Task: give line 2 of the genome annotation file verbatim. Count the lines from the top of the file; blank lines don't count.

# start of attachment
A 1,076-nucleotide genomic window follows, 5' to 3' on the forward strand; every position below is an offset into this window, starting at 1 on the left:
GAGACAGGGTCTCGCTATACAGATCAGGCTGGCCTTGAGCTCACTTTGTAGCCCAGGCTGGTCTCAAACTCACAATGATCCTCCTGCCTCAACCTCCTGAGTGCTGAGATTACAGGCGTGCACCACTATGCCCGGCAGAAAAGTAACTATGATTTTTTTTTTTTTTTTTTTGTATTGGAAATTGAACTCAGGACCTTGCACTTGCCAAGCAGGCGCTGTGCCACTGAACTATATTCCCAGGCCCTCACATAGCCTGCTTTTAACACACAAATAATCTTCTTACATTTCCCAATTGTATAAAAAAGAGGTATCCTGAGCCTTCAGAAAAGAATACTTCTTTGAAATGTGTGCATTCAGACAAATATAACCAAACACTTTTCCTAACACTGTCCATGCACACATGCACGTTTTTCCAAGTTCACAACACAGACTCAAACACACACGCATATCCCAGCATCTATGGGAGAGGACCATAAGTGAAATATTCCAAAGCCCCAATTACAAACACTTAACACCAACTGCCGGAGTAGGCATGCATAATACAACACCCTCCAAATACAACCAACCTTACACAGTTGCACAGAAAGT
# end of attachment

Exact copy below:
GAGACAGGGTCTCGCTATACAGATCAGGCTGGCCTTGAGCTCACTTTGTAGCCCAGGCTGGTCTCAAACTCACAATGATCCTCCTGCCTCAACCTCCTGAGTGCTGAGATTACAGGCGTGCACCACTATGCCCGGCAGAAAAGTAACTATGATTTTTTTTTTTTTTTTTTTGTATTGGAAATTGAACTCAGGACCTTGCACTTGCCAAGCAGGCGCTGTGCCACTGAACTATATTCCCAGGCCCTCACATAGCCTGCTTTTAACACACAAATAATCTTCTTACATTTCCCAATTGTATAAAAAAGAGGTATCCTGAGCCTTCAGAAAAGAATACTTCTTTGAAATGTGTGCATTCAGACAAATATAACCAAACACTTTTCCTAACACTGTCCATGCACACATGCACGTTTTTCCAAGTTCACAACACAGACTCAAACACACACGCATATCCCAGCATCTATGGGAGAGGACCATAAGTGAAATATTCCAAAGCCCCAATTACAAACACTTAACACCAACTGCCGGAGTAGGCATGCATAATACAACACCCTCCAAATACAACCAACCTTACACAGTTGCACAGAAAGT